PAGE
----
Los Angeles

Anna-Maria Sircello

Food House

Displayed at one of Los Angeles’ newest and funkiest gallery spaces, Anna-Maria Sircello’s small, weirdly anthropomorphic objects are irresistibly erotic. Sircello’s corporealized forms (sometimes human, sometimes animal or insectlike) elicit the interpretive responses appropriate to a chaotic ’90s cultural imaginary. Constructed of hair, panty hose, hair nets, and embroidery hoops, these phallic and/or vaginal “bodies” use the tools of feminine beauty and feminized handicrafts to tell a story that ultimately rubs the sexual against the supposedly deeroticized femininity of the domestic. The tension created by this friction is both explosive and amusing.

Several pieces are formally spare, manipulating flesh-colored hose to construct genital and anal orifices—the circular leg-hole of a stocking pulled open across an embroidery frame lasciviously beckons the visitor to plunge a phallic instrument inside; another, a decorously arranged rosette of orthopedic hosiery, sports the puckered edges and central slit of a clitoris and vaginal hole. Laconic and elegant in their simplicity, these two objects are soft-spoken counterparts to the obsessive verbosity of most of the other pieces. Some are uptight, with tense, wadded skeins of hair contained by hair nets and embroidery hoops (one of these, with dark-brown hair, is placed on the floor and looks like a steaming pile of dog turds); others are more loosely constructed. Blond hair spews in larval loops from see-through purple panties hung on the wall; brown hair swirls down in buttocklike bunches from a brown hair net; a sinuous brown braid slithers floorward from a splash of blue tulle arranged like a hairpiece on the wall. In my personal favorite, which dangled at about eye-level in the middle of the room, a brown-yarn braid spills from a pod of two demure white lace bra cups that are sewn together. The lace forms a large eye in the middle of each cup and the object, complete with limp antenna/braid protruding from the back of its head, looks at the viewer as if it were a giant fly.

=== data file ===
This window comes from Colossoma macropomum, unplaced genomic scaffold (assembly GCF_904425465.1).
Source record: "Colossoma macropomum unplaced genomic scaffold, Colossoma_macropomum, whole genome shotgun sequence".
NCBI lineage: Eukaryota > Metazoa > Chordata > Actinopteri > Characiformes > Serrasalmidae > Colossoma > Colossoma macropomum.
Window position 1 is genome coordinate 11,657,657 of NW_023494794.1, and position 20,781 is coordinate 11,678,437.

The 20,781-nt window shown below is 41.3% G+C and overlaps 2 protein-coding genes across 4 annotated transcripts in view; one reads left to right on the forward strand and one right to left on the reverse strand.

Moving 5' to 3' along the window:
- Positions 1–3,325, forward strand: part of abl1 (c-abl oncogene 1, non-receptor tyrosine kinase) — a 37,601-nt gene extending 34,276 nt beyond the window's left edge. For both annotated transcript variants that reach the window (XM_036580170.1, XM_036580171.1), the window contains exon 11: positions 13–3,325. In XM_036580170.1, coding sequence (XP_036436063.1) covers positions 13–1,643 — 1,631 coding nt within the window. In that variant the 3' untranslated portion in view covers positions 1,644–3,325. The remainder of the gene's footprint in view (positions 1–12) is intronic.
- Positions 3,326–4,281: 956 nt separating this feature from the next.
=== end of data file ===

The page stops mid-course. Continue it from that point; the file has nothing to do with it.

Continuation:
Several roughly drawn, harrowing self-portraits in charcoal, oil stick, and graphite seal Sircello’s double-edged (cartoonish but pain-filled) approach to the profound complexities of femininity in our culture. In Me Crying My Head Off, 1992, for example, Sircello presents herself standing in a veritable sea of tears, genitals exposed under the revealing arches of a garter belt, her head exploding in a wash of red with her mouth the only visible feature, agape in a scream of pain.

In the biomorphic objects, which are humorous but also menacing in their animallike mutability, Sircello personifies theatrical attributes of female beauty, forcing them to stand in for the female body as metaphorical objects of desire. In so doing, both the attributes and the idea of the woman on display are exposed as highly motivated. Sircello’s bizarre and playful objects simultaneously compel and repel the visitor, implicating her or him in the intensely invested exchange of desire that characterizes the act of viewing art at its most unpredictable and affecting. Like Me Crying My Head Off, they all are at once funny and frightening, speaking volumes about the suppressed pleasures and pains of female subjectivity in contemporary culture.

Amelia Jones